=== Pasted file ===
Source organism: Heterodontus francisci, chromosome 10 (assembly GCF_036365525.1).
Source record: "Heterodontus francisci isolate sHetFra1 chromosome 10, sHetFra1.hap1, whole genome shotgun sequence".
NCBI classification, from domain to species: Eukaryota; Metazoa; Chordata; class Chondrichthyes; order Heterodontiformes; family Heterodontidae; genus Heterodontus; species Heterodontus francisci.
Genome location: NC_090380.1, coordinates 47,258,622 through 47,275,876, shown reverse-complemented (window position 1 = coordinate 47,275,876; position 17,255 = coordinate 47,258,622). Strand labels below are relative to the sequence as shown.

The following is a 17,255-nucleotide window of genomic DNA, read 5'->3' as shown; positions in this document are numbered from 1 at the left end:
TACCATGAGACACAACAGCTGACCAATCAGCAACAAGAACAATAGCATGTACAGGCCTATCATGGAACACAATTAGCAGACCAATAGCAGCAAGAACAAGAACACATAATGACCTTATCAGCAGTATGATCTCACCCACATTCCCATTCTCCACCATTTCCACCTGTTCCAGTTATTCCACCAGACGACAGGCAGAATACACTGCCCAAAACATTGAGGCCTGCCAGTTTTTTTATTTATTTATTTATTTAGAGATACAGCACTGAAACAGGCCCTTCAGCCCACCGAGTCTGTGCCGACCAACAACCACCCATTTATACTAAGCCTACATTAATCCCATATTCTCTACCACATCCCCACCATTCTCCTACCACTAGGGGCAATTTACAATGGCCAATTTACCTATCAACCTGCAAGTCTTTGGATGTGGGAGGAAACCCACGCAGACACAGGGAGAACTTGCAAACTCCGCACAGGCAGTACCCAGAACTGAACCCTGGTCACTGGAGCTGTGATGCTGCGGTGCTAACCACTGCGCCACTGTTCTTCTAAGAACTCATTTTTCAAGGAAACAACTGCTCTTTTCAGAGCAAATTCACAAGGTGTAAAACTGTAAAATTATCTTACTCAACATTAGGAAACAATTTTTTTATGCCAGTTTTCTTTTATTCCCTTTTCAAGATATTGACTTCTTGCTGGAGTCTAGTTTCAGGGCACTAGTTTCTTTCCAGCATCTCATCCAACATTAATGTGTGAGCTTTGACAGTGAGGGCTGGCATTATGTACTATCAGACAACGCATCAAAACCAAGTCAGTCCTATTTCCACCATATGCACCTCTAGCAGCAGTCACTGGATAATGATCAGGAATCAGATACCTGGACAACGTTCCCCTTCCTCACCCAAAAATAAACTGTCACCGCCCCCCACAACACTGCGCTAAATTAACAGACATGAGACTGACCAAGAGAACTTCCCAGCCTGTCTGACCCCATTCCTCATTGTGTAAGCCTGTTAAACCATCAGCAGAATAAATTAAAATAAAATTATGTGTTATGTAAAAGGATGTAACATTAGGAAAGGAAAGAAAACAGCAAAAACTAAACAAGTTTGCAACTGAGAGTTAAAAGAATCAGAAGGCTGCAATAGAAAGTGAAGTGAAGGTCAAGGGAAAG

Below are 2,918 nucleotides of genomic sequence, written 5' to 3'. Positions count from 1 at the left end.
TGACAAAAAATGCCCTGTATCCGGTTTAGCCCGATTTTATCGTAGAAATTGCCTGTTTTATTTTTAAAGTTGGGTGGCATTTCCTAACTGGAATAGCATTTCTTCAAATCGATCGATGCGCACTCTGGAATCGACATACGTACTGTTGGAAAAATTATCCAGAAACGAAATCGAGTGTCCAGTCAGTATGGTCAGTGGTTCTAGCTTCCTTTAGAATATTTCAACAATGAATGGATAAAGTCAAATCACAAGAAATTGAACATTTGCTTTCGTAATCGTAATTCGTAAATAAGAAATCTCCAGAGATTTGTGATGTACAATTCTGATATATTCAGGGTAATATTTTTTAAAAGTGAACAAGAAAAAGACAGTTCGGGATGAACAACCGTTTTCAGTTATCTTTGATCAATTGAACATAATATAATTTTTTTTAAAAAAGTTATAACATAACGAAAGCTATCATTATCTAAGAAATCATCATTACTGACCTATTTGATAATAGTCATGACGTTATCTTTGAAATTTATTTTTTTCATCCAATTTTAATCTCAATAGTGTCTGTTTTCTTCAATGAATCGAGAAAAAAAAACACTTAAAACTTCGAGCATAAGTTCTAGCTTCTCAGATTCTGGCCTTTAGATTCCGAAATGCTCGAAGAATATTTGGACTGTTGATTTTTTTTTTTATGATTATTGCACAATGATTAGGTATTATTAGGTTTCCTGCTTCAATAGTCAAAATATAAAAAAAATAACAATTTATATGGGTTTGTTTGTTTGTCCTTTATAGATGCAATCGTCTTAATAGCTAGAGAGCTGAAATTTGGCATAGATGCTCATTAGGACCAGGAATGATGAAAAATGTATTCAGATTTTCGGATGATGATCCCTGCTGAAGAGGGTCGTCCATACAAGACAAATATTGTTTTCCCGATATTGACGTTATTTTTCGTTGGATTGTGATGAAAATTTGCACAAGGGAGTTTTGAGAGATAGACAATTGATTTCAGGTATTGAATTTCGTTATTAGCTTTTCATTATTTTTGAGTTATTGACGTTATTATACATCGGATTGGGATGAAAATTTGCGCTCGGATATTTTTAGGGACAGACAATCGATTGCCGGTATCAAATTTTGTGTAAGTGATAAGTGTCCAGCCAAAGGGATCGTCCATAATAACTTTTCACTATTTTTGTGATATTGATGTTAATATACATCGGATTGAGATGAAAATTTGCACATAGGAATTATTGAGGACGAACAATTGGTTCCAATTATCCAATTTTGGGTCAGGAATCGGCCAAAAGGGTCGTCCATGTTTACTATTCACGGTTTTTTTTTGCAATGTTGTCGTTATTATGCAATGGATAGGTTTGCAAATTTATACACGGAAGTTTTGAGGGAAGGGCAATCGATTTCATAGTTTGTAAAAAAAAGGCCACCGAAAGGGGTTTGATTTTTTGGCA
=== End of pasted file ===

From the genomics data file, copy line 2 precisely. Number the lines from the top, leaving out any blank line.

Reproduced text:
Source record: "Heterodontus francisci isolate sHetFra1 chromosome 10, sHetFra1.hap1, whole genome shotgun sequence".